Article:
Wednesday, September 7, 2011

Time Management for Manic Moms - Week 5: Time Management for the Masses

Time Truth: Systems Save Time

Systematic or Problematic, which one is your life?

Something to think about... answer agree, disagree, partly agree:
  • I have no idea where all my time goes
  • you often think that you've been reincarnated as a parrot, due to the number of times you repeatedly ask members of your family to do simple jobs that will save you time
  • you are constantly doing things that you think should be someone else's responsibility 
  • you seem to spend an inordinate amount of your spare time cooking and cleaning up
  • apart from things you have to do like pre-school, school and work, there's no real routine in your life, things just happen when they happen
  • you have a migraine for a week just thinking about what you have to pack to go on a family holiday
  • you find getting out of the house en masse, and on time, nigh-on impossible. You are always shouting frantically to your children, "Will you hurry up and get ready?"
  • you have no foolproof system for dealing with all the paper and information that comes into your house. Things often get misplaced, and people often can't find what they are looking for.
  • If you just had to manage yourself, you'd be fine, but coping with the family you find something chaotic.
  • you're always hunting for things and getting things ready for other people at the last minute
  • nobody else in your house seems to know where anything goes

The Rules and Tools of Winning Systems

Rules One - Know what's going on at all times
  • Tool One - The "PPP": People and Place Planner
  • find a way of capturing what everybody is up to in your house
  • invest in a large wall planner that can be placed where every member of your family can see it. This way, everybody knows what everybody else is supposed to be doing.
  • put all activities that happen on a regular basis onto the planner
  • as other activities come in, post them onto the calendar, too
  • ideally, you'll have a note of all this in your Daily Diary as well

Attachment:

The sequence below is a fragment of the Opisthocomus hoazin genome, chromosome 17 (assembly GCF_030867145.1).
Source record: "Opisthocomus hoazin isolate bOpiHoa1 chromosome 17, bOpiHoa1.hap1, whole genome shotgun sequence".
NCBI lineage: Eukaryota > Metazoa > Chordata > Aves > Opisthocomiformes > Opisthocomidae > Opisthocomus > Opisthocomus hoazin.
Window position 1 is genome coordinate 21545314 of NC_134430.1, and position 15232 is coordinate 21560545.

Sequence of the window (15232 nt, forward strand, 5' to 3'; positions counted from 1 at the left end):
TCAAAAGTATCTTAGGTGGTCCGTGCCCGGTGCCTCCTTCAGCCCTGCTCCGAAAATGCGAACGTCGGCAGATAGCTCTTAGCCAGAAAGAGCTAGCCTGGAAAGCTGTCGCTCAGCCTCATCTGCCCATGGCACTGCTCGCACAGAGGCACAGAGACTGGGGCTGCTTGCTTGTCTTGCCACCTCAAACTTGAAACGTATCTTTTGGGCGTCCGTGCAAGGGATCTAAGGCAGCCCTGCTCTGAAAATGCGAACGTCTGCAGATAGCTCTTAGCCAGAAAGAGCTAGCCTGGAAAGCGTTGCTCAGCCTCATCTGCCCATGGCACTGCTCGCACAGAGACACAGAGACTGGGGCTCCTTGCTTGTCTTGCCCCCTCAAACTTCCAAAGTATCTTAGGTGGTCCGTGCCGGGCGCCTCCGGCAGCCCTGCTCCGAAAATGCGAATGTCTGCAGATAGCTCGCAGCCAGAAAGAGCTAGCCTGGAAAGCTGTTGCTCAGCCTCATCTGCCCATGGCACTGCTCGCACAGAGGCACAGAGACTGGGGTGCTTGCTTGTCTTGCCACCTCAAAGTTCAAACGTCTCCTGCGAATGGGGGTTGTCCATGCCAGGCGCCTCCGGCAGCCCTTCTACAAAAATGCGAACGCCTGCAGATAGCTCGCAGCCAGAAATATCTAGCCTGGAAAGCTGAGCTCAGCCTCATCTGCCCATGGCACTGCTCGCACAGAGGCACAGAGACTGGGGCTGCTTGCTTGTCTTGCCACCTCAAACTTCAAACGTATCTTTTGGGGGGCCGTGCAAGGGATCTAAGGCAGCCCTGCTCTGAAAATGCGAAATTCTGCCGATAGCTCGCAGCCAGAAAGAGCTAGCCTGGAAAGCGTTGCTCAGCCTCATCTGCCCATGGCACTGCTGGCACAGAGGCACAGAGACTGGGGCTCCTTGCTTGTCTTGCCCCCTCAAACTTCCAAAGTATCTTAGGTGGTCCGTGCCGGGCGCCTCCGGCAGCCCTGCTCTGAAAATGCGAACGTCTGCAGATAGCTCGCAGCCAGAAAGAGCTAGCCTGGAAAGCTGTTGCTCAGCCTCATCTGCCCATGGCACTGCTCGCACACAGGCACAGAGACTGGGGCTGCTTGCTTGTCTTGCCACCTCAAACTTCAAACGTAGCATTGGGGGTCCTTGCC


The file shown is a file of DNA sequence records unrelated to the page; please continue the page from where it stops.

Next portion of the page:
• being able to see at a glance what is going on gives you an instant sense of control
Rule Two - No Mess
  • Tool Two - The Bite-sized Room Blitz
    • make a concentrated effort to clear up one room at a time
    • set a time frame to complete the whole room
    • chunk the job down into manageable tasks - one drawer or cupboard a day, for example. Include these tasks in your Daily Action List (B Tasks). The important thing is to make a start and keep going. Bit by bit until it's done.
    • in severe cases, call in the clutter-clearing police and get a professional to make it happen
  • The Ten-minute Tidy
    • have all your dusters and cleaning products in one basket that you can pick up and carry around
    • collect up the items strewn in the room. Put the ones that belong in the room in one basket, put the rest in another basket
    • with the debris gone, give a quick flick round with the duster
    • straighten pillows, tidy magazines and ornaments
    • sweep or vacuum the floor
    • if you're done with minutes to spare, put away items in the two baskets, or give it to someone else to do. Then sit down in your lovely clean room and relax.
  • The Ten-minute Bombsite Blitz (your kid's bedroom)
    • work with your children to get their room up to scratch by doing a big room blitz
    • let your children know that ten minutes a day will be dedicated to tidying their room
    • collect all washing and put it in the washing basket
    • make the bed
    • collect everything that is lying around and put it in a basket
    • put away clean clothes
    • put away the things from the basket
    • weekly vacuum and dust
    • prepare a checklist, so if your children are old enough they can do these jobs for themselves each day. Try to make it fun.
  • Keeping things clear forever